During divorce proceedings, a spouse will often want to know whether alimony payments are taxable. It’s an absolutely essential question that needs to be answered correctly; however, the answer isn’t so black and white.
Whether you are the payer of alimony or the recipient of alimony payments, it’s important to know the facts about alimony taxation in Texas. Then, you can gain a better understanding of how this will affect your taxes.
What is Alimony in a Divorce Proceeding?
First, it’s important to understand what alimony is — and is not. By definition, alimony means providing financial support to a spouse either during or after a divorce. Alimony isn’t automatically awarded; it is determined by the courts or a prior agreement.
Also, there is a common misconception that an alimony payment is a magical monthly lump sum payment that encompasses things like child support or property. They couldn’t be further from the truth. Alimony does NOT include the following:
- Child Support
- Property Settlements
- Community income
- An opportunity for the alimony recipient to claim the payer’s property
Different Types of Alimony Recognized in Texas
In Texas, there are two types of alimony. The first is contractual alimony, and the second is court-ordered spousal maintenance.
– Contractual alimony is spousal support agreed upon by the spouses themselves and granted by a judge in the final divorce decree. It’s also possible to settle on important matters during this negotiation, such as how long the payments will last and how much will be paid out.
– Court-ordered spousal maintenance is an involuntary alimony ordered by a judge. This type of alimony is not easily granted.
The person requesting spousal maintenance needs to prove that they will not have enough property or assets to meet their minimum needs to live reasonably after the divorce. They will also have to prove that they have made an effort to earn sufficient income during the divorce proceedings.
There are many other situations the court can consider when granting or rejecting alimony, including:
- Granting in the case of a disabled child’s needs
- Spouse is unable to support themselves due to a physical or mental disability
- Supporting spouse was convicted of or found to have committed an act of family violence
- Marriage lasted longer than ten years, and the receiving spouse is unable to earn enough income to support themselves
It’s important to remember that alimony can only be granted in the case of a previous legal marriage in the state of Texas.
Is There a Cap on Alimony in Texas?
One financial consideration regarding alimony applies to capped payments at the state level. Texas is considered extremely unique among other U.S. states because there is a limit – set by statute – to how much an alimony recipient can receive in payment. The cap is currently set at $5,000 per month or not more than 20% of the payer’s gross monthly income.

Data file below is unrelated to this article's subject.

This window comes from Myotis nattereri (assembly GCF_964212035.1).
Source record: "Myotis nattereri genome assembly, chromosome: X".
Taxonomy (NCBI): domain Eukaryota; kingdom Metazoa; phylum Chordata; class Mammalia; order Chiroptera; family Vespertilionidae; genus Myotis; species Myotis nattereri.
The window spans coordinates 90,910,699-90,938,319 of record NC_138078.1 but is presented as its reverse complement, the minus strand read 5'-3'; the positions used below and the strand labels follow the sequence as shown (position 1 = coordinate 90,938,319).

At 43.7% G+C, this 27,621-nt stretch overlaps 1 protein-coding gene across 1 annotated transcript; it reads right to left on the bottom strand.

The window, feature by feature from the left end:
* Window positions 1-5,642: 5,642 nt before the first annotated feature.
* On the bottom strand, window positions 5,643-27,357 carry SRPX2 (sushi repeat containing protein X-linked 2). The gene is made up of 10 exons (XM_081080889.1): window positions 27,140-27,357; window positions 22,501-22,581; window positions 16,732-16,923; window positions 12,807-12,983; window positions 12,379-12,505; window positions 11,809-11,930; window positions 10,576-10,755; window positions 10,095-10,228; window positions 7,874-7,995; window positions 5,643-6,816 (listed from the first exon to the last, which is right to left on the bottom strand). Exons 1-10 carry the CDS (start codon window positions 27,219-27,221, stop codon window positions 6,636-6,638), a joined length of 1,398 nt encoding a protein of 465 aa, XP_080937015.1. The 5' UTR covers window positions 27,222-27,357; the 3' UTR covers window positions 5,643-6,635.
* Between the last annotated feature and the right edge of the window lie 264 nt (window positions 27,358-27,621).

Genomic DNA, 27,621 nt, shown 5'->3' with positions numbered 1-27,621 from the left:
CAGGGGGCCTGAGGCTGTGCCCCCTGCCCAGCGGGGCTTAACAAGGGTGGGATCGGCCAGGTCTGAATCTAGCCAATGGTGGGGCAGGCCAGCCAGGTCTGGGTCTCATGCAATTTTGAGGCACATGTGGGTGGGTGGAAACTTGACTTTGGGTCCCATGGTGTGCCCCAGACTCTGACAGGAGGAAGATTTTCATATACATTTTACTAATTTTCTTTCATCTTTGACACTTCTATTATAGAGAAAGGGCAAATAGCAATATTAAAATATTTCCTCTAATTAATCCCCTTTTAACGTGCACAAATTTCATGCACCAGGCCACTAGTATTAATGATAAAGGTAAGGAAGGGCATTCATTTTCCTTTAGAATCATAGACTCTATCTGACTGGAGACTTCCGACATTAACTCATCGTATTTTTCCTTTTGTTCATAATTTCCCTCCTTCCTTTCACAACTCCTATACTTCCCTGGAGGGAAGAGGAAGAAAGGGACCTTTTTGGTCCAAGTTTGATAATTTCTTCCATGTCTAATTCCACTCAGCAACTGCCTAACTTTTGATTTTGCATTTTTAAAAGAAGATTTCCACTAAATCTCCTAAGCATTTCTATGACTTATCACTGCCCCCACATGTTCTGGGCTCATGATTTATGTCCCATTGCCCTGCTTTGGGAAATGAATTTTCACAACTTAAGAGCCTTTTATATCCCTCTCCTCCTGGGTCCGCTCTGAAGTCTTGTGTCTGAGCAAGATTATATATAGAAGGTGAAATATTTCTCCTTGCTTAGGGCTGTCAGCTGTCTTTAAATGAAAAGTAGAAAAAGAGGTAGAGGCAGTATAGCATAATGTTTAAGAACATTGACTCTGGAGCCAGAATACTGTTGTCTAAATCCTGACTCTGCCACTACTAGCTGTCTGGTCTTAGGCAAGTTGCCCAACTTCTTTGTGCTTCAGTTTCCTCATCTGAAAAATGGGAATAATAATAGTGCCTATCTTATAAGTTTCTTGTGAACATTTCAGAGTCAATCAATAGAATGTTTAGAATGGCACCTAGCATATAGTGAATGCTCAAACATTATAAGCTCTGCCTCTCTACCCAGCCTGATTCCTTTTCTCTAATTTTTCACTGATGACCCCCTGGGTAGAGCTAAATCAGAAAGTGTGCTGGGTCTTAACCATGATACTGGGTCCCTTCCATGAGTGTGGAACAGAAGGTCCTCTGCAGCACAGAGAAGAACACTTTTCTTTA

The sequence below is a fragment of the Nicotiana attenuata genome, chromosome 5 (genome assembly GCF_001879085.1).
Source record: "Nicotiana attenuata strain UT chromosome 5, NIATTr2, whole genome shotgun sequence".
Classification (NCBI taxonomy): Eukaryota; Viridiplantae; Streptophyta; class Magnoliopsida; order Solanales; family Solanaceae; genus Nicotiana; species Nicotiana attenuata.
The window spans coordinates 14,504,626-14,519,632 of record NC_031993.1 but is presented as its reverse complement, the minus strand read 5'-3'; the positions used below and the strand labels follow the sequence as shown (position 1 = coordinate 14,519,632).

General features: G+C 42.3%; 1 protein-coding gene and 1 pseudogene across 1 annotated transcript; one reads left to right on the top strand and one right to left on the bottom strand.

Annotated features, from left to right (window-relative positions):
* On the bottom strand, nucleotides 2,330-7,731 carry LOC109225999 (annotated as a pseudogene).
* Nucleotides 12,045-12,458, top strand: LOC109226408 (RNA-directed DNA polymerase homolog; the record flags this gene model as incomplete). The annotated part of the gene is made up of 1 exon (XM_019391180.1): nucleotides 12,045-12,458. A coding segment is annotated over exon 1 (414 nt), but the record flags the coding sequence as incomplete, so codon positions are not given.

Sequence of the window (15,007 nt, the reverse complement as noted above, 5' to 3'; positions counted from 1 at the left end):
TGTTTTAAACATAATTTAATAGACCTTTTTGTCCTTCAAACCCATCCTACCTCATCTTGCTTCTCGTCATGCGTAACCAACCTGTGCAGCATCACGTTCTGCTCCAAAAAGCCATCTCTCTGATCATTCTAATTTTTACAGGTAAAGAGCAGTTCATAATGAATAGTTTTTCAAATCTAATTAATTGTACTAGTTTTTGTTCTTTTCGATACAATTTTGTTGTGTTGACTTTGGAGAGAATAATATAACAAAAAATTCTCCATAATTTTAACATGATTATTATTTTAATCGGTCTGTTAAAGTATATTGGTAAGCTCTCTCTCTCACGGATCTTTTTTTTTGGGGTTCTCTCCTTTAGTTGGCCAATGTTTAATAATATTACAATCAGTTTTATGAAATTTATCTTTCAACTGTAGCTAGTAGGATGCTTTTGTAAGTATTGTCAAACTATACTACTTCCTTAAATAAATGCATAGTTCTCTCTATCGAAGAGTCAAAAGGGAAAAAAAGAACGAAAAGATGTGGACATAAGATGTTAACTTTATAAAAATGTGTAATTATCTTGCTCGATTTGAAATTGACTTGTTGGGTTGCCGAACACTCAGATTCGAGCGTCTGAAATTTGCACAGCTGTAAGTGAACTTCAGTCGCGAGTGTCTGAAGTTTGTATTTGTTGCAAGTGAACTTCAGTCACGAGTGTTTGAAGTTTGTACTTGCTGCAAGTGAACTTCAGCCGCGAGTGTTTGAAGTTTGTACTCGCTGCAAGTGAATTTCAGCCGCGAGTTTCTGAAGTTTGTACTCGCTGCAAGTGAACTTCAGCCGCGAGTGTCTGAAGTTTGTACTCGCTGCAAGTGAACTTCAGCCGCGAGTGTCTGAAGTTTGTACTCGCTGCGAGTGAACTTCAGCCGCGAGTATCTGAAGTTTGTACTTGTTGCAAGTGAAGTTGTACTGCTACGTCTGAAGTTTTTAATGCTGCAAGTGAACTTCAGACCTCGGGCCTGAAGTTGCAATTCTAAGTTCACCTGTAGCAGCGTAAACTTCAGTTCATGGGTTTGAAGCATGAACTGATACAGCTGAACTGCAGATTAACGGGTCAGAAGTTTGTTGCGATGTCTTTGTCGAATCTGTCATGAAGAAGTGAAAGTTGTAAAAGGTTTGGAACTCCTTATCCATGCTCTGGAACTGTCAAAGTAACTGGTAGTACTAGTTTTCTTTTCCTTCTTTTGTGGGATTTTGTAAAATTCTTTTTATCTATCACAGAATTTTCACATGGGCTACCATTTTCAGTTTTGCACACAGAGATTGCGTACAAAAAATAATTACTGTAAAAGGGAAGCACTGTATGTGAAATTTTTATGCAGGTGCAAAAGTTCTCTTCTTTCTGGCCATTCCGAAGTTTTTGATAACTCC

Due to certain life changes, the person providing payments can request to modify the alimony amount. Texas Family Code §8.057 allows the payer to ask the court to alter the payments, but the payer still needs to make any current payments until a modification has been granted.
Is Alimony Taxable According to the Law?
If your divorce was finalized after December 31, 2018, there is no longer a requirement to pay taxes on alimony, according to the 2017 Tax Cuts and Jobs Act.
Those who must pay alimony can no longer deduct the alimony payment from their taxes and those receiving payments do not have to pay taxes on their payment. Since this a relatively new law, it remains to be seen if there is a real benefit to this law change.
Earlier this year, the IRS issued a clarification regarding alimony or “separation” payments. The text of their clarification reads:
Beginning January 1, 2019, alimony or separate maintenance payments are not deductible from the income of the payer spouse or includable in the income of the receiving spouse if made under a divorce or separation agreement executed after December 31, 2018. This also applies to a divorce or separation agreement executed on or before December 31, 2018, and modified after December 31, 2018, as long as the modification:
- Changes the terms of the alimony or separate maintenance payments, and
- States that the alimony or separate maintenance payments are not deductible by the payer spouse or includable in the income of the receiving spouse.
Talk to an Expert on Alimony During a Divorce
Divorce isn’t something that’s easy to go through. In reality, there’s a lot of emotional and physical impacts to consider. However, each step is easier to navigate when you are well-represented by an expert in family law.
I am committed to helping you understand each critical issue related to divorce and spousal maintenance (alimony) payments. I have helped individuals just like you in Fort Bend County, Brazoria County, and Harris County receive the legal support they need. Contact me today to get started on your case. I’ll help you ensure fairness in alimony payments.
Call my offices at 281-944-5485 or 979-267-7660 if you have more questions about whether alimony is taxable and how to navigate divorce proceedings in Texas. I’m here to help!